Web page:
Who knew the Smithsonian Institution was once one of Howard County’s premier landowners?
In 1964, the world-famous museum and history repository paid $500,000 for Belmont, the 25-room 18th-century Elkridge estate sitting on 339 acres “of undulating meadow and woodland, with only a faint rumble in the distance to herald the approach of Sluburbia,” as described by columnist Meryle Secrest in the Washington Post of Dec. 31, 1967.
Work on the house had begun in 1738; it was built by ironmaster Caleb Dorsey Jr., whose descendants would remain on the property for more than 200 years. By the 1960s, Belmont was owned by David K.E. Bruce, who in a decades-long career as an American diplomat headed embassies in France, West Germany, Britain and China. It was he who decided the Smithsonian would make a good steward for the place — even if the D.C.-based museum’s plans were, at least initially, hard to ascertain.
“The country retreat certainly promises to be a fine place for a company of scholars to get together,” reporter Jean M. White wrote in the Washington Post on July 11, 1964. Smithsonian Director S. Dillon Ripley, an ornithologist, “even can get in some bird watching,” White speculated.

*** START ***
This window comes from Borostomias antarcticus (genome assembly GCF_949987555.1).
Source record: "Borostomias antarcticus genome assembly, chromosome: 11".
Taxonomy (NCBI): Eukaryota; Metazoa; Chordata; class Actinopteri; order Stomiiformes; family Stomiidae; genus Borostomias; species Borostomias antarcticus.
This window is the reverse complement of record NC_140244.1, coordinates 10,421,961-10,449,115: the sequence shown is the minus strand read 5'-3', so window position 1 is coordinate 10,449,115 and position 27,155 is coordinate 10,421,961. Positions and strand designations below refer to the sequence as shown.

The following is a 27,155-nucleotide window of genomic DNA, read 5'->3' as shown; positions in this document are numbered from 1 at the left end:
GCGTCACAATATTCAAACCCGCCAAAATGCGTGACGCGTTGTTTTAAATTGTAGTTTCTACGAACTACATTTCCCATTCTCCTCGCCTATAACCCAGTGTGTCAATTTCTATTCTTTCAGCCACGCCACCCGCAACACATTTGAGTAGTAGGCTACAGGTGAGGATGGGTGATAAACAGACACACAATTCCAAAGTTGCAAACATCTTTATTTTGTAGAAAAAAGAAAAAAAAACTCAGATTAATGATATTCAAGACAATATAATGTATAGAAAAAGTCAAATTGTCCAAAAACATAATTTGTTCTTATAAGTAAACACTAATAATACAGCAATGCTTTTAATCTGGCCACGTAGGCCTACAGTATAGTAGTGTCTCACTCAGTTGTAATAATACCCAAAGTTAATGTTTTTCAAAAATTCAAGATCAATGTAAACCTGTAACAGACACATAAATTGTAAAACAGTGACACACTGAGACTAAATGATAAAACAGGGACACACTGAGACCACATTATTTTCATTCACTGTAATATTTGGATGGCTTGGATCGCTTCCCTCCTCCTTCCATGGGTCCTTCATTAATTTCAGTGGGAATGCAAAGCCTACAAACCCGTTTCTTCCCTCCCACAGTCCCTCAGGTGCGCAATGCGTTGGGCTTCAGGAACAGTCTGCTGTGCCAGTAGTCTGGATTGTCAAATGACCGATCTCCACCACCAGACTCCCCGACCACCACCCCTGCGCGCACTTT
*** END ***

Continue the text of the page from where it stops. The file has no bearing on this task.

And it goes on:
An English Elm tree that has shaded the front lawn of Elkridge's historic Belmont Manor for more than 250 years has an incurable disease and will be cut down sometime this month, Howard County Recreation & Parks Director John Byrd announced Friday.
In 1983, the Smithsonian sold Belmont to the American Chemical Society, which paid $800,000 for the house and 82 acres. In 2004, the house was purchased by Howard Community College for $5.2 million. Howard County purchased Belmont from the college in 2012 for $2.7 million and now rents it out for weddings and other events, including regularly scheduled ghost-tracking programs (the next is set for Feb. 19).